Complications of angiography include puncture site complications (e.g., groin hematoma, arteriovenous fistula, pseudoaneurysm), contrast complications (e.g., anaphylactoid reactions, renal failure), catheter-related complications (e.g., vessel wall dissection, thromboembolism), and therapy-related complications (e.g., tissue necrosis distal to embolization). Complications may be reduced with experience and careful technique by the angiographer. 
Computed Tomography Angiography.
CTA has become an established application of multislice helical CT technology. Intravenous nonionic iodinated contrast medium is injected, usually through an antecubital vein, using a volume of 120 to 150 mL at a rate of approximately 3 to 4 mL/s. Scanning is performed after an appropriate delay to ensure passage of contrast through the lungs and heart and into the arterial tree, so that imaging occurs during peak intravascular enhancement throughout the arterial segment of interest. Images are typically reconstructed from the helical dataset at 1-mm slice thicknesses with a 50% overlap. Because a typical CTA study generates hundreds to thousands of images, evaluation of the data is performed using 3D workstations, whereby the images may be viewed using cine modes, MPRs, and interactive real-time volume-rendering techniques. In addition to arterial injury, concomitant complex fractures are well evaluated on the same study. Factors that can limit accurate interpretation of CTA images include vasospasm, anatomic variants, atherosclerosis, displaced fracture fragments, metal hardware artifacts, foreign bodies, and patient motion or positioning problems. 

Applications

Vascular Trauma.
CTA using MDCT has become the imaging method of choice for the initial evaluation of vascular injury. CTA can be an important diagnostic and therapeutic modality in trauma patients with hemodynamic instability because of severe abdominal and pelvic trauma or extremity injuries with vascular damage (Fig. 17-11). Although management of a hemodynamically unstable patient with a pelvic fracture remains controversial, many experts suggest emergent angiography in these situations.48 The yield in terms of identifiable arterial injury is low; however, when vascular injury is present, embolization using interventional techniques can be life saving. If necessary, pelvic angiography can be performed concomitantly with external fixation of the pelvis in patients with severe “open-book” injuries of the pelvic ring (Fig. 17-11).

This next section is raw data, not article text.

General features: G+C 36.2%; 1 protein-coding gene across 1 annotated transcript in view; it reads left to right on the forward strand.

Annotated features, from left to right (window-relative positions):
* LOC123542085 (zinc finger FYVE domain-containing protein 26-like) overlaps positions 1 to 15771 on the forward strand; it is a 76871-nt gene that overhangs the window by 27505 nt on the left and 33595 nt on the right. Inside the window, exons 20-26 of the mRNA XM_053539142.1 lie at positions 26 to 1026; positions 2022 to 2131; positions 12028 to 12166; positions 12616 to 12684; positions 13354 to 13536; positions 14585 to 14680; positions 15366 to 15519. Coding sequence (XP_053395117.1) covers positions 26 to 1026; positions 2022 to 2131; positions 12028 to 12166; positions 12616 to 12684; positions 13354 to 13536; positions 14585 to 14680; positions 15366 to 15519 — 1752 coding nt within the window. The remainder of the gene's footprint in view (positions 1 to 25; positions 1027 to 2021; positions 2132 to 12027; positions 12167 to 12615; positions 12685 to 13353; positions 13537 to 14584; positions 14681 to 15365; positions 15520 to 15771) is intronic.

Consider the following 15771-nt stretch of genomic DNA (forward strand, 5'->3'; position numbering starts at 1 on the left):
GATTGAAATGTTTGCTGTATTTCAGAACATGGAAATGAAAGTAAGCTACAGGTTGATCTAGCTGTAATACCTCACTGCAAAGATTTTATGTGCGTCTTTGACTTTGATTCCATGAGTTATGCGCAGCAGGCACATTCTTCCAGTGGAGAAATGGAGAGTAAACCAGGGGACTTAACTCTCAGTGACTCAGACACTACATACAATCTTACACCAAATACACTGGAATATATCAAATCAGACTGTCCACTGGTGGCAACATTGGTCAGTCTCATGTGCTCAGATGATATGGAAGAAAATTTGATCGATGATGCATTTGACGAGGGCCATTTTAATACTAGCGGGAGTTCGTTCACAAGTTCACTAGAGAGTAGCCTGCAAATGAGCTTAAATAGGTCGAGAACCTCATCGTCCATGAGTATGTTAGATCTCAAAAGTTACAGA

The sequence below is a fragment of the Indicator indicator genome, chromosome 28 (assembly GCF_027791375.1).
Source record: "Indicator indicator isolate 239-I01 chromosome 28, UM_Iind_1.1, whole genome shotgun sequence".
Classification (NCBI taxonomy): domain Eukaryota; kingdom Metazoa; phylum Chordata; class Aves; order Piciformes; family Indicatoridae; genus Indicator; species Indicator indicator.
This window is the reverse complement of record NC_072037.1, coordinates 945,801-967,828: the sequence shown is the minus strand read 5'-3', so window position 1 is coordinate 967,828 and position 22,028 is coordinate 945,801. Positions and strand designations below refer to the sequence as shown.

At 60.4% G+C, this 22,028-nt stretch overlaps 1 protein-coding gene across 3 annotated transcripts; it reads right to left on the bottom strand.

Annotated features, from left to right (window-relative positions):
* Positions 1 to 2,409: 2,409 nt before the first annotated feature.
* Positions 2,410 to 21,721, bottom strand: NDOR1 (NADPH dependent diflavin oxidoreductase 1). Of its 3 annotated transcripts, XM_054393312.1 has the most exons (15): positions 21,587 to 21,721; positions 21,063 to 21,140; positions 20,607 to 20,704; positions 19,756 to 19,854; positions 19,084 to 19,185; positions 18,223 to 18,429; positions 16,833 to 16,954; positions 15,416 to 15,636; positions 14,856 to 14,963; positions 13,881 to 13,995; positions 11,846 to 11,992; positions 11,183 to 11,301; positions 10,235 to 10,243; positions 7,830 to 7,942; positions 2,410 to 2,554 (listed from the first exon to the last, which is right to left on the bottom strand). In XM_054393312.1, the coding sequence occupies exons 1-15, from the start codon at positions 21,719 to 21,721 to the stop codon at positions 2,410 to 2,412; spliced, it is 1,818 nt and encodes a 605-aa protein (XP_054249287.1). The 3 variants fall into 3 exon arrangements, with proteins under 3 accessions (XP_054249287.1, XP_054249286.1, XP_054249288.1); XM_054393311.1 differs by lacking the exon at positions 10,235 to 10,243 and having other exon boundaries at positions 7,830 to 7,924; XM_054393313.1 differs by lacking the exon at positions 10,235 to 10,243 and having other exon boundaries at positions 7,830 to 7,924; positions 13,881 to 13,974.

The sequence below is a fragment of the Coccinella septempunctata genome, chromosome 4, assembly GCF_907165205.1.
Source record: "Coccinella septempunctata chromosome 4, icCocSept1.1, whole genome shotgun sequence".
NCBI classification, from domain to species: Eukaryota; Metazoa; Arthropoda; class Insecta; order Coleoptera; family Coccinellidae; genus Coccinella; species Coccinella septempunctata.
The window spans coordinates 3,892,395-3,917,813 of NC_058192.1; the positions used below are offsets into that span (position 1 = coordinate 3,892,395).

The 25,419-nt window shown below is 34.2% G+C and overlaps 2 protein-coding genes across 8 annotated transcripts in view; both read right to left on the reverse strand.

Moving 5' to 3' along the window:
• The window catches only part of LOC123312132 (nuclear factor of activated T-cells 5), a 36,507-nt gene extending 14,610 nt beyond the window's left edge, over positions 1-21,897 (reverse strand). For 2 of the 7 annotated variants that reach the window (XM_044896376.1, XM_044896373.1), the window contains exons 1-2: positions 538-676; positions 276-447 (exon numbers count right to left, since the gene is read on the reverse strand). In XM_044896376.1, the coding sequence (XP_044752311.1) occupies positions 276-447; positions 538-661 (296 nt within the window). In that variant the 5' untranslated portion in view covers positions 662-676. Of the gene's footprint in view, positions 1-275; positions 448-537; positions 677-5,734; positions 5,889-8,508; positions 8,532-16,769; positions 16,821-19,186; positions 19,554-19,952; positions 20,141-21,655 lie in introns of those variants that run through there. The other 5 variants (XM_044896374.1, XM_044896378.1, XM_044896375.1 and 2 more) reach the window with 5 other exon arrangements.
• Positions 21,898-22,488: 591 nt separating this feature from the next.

Figure 17-11
Pelvic angiography in a hemodynamically unstable trauma patient with a pelvic ring injury.
 
A: The anteroposterior pelvic radiograph shows wide diastasis of the pubic symphysis. After emergent application of an anterior pelvic external fixator, the patient underwent selective embolization of both right and left internal iliac arteries. B: Spot film of the left internal iliac artery demonstrates dissection and nonfilling of multiple medial branches. Contrast fills the left internal iliac artery and its branches before embolization. C: Postembolization spot film demonstrates no flow of contrast distal to the embolization coils.
A: The anteroposterior pelvic radiograph shows wide diastasis of the pubic symphysis. After emergent application of an anterior pelvic external fixator, the patient underwent selective embolization of both right and left internal iliac arteries. B: Spot film of the left internal iliac artery demonstrates dissection and nonfilling of multiple medial branches. Contrast fills the left internal iliac artery and its branches before embolization. C: Postembolization spot film demonstrates no flow of contrast distal to the embolization coils.
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Figure 17-11
Pelvic angiography in a hemodynamically unstable trauma patient with a pelvic ring injury.
A: The anteroposterior pelvic radiograph shows wide diastasis of the pubic symphysis. After emergent application of an anterior pelvic external fixator, the patient underwent selective embolization of both right and left internal iliac arteries. B: Spot film of the left internal iliac artery demonstrates dissection and nonfilling of multiple medial branches. Contrast fills the left internal iliac artery and its branches before embolization. C: Postembolization spot film demonstrates no flow of contrast distal to the embolization coils.